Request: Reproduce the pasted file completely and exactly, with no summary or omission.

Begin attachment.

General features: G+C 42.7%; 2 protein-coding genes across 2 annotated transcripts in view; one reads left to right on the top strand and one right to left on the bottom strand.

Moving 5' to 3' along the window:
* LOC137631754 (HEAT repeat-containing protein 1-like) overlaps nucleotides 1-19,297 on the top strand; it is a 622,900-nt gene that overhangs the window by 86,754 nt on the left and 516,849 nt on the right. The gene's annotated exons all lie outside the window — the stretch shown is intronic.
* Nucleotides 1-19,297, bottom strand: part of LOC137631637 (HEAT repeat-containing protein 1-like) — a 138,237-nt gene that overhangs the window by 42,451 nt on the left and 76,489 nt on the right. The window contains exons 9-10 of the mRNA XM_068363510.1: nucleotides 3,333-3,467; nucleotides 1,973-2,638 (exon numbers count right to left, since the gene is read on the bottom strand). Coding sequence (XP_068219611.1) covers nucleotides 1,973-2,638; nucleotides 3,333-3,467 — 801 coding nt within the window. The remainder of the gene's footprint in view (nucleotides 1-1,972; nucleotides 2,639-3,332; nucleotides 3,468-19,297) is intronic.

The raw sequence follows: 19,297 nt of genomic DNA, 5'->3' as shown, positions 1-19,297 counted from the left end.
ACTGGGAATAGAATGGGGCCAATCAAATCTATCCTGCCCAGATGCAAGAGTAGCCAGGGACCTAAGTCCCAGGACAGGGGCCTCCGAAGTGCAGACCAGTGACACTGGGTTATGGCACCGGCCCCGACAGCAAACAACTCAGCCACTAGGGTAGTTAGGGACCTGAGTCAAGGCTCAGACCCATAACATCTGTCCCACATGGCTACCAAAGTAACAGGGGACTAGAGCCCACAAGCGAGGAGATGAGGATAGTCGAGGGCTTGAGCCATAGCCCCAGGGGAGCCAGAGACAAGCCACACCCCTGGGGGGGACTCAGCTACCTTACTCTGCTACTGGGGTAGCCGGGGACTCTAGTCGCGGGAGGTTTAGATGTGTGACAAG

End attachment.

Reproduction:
General features: G+C 42.7%; 2 protein-coding genes across 2 annotated transcripts in view; one reads left to right on the top strand and one right to left on the bottom strand.

Moving 5' to 3' along the window:
* LOC137631754 (HEAT repeat-containing protein 1-like) overlaps nucleotides 1-19,297 on the top strand; it is a 622,900-nt gene that overhangs the window by 86,754 nt on the left and 516,849 nt on the right. The gene's annotated exons all lie outside the window — the stretch shown is intronic.
* Nucleotides 1-19,297, bottom strand: part of LOC137631637 (HEAT repeat-containing protein 1-like) — a 138,237-nt gene that overhangs the window by 42,451 nt on the left and 76,489 nt on the right. The window contains exons 9-10 of the mRNA XM_068363510.1: nucleotides 3,333-3,467; nucleotides 1,973-2,638 (exon numbers count right to left, since the gene is read on the bottom strand). Coding sequence (XP_068219611.1) covers nucleotides 1,973-2,638; nucleotides 3,333-3,467 — 801 coding nt within the window. The remainder of the gene's footprint in view (nucleotides 1-1,972; nucleotides 2,639-3,332; nucleotides 3,468-19,297) is intronic.

The raw sequence follows: 19,297 nt of genomic DNA, 5'->3' as shown, positions 1-19,297 counted from the left end.
ACTGGGAATAGAATGGGGCCAATCAAATCTATCCTGCCCAGATGCAAGAGTAGCCAGGGACCTAAGTCCCAGGACAGGGGCCTCCGAAGTGCAGACCAGTGACACTGGGTTATGGCACCGGCCCCGACAGCAAACAACTCAGCCACTAGGGTAGTTAGGGACCTGAGTCAAGGCTCAGACCCATAACATCTGTCCCACATGGCTACCAAAGTAACAGGGGACTAGAGCCCACAAGCGAGGAGATGAGGATAGTCGAGGGCTTGAGCCATAGCCCCAGGGGAGCCAGAGACAAGCCACACCCCTGGGGGGGACTCAGCTACCTTACTCTGCTACTGGGGTAGCCGGGGACTCTAGTCGCGGGAGGTTTAGATGTGTGACAAG